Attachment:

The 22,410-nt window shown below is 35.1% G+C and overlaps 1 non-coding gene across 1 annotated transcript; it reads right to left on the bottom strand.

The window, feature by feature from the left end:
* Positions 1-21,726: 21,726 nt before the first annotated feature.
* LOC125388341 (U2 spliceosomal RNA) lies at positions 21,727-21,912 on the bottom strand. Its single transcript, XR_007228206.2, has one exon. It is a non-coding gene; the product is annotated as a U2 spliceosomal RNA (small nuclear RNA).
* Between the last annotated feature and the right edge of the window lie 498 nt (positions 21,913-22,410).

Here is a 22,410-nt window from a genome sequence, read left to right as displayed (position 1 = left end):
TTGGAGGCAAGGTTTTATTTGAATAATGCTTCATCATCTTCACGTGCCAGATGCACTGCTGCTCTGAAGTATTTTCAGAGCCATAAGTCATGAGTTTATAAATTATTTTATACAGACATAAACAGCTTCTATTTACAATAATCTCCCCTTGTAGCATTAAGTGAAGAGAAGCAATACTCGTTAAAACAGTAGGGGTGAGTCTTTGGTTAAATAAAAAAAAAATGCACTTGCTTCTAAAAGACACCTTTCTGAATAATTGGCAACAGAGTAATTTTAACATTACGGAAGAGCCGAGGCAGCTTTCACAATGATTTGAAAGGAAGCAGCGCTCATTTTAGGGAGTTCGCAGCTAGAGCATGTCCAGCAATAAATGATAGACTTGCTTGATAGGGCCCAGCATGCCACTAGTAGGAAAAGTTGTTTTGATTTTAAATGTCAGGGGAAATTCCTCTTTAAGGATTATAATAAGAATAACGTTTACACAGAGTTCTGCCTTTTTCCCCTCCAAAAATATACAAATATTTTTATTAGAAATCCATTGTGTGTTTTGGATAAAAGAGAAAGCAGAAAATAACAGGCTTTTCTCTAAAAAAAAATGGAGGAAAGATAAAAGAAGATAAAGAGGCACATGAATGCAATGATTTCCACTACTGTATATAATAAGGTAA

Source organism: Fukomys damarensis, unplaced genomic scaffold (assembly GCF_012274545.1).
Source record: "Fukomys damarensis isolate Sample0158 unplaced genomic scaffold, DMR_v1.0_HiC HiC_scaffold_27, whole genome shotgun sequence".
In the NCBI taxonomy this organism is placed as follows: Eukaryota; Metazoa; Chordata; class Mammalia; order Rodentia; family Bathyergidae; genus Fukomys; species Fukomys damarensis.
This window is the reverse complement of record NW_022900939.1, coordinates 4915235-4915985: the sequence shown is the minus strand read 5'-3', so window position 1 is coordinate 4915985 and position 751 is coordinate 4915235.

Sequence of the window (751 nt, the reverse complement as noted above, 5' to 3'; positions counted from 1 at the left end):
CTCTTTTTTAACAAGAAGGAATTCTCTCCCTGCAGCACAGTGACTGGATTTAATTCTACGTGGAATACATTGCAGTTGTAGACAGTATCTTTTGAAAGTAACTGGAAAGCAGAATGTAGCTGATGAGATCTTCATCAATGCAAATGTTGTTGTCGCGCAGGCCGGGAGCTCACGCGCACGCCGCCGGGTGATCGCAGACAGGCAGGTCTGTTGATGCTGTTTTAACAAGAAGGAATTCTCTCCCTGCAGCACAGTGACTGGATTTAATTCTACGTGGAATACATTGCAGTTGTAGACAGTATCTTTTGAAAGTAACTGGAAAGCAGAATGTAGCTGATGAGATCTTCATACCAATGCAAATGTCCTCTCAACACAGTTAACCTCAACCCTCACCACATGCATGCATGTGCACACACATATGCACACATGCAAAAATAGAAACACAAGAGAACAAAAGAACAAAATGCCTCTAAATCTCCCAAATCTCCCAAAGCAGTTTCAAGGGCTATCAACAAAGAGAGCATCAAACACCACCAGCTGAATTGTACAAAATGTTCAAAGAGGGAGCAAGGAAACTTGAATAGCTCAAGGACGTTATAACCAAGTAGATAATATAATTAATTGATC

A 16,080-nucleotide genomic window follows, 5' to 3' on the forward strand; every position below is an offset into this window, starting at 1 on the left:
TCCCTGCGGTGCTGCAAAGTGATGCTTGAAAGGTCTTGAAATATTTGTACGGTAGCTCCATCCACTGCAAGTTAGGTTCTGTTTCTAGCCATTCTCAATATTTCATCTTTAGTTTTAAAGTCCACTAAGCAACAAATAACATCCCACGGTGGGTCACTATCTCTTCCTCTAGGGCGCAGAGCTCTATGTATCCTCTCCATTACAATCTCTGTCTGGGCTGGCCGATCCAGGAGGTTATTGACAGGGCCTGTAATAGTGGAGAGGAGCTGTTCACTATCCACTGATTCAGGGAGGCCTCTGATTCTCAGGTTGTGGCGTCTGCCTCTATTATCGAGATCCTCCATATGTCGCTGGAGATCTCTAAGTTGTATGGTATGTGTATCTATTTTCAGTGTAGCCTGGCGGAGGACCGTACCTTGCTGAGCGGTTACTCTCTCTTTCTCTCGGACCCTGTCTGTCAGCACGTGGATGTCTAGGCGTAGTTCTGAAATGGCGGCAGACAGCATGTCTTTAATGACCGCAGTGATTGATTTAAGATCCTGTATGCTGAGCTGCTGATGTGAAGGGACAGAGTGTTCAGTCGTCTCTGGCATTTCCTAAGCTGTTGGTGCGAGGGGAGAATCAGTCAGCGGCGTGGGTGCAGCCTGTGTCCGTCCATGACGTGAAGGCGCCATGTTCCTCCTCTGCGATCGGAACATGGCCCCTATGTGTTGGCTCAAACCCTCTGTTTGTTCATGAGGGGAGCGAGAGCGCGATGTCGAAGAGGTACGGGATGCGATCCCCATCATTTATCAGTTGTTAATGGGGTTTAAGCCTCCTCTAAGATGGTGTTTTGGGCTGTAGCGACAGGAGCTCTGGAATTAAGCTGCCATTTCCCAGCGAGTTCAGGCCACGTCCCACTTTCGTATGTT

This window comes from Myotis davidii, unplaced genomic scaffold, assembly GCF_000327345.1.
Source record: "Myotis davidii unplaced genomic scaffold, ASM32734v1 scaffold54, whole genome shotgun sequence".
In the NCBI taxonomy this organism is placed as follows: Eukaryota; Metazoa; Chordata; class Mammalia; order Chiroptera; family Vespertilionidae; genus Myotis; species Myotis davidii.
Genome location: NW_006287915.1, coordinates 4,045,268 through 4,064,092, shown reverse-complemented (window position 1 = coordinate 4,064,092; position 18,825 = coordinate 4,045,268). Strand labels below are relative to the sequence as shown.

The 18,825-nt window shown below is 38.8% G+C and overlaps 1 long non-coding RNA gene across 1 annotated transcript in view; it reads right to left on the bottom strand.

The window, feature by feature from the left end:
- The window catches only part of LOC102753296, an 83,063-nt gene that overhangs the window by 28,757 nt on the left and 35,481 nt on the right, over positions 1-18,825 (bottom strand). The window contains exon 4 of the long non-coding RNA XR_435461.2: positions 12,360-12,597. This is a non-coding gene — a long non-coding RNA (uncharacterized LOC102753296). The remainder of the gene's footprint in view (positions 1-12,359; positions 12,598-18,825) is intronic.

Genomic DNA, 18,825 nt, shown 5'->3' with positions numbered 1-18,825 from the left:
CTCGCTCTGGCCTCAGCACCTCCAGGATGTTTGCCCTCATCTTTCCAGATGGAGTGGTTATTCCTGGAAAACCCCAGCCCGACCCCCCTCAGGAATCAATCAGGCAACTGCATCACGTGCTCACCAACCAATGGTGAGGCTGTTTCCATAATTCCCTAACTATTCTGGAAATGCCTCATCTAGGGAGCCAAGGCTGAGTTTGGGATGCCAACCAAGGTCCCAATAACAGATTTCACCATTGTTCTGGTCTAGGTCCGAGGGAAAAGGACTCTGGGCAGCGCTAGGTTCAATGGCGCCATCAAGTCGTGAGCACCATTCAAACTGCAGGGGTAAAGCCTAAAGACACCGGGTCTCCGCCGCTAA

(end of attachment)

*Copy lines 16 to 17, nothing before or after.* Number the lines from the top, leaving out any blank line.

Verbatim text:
This window comes from Myotis davidii, unplaced genomic scaffold, assembly GCF_000327345.1.
Source record: "Myotis davidii unplaced genomic scaffold, ASM32734v1 scaffold54, whole genome shotgun sequence".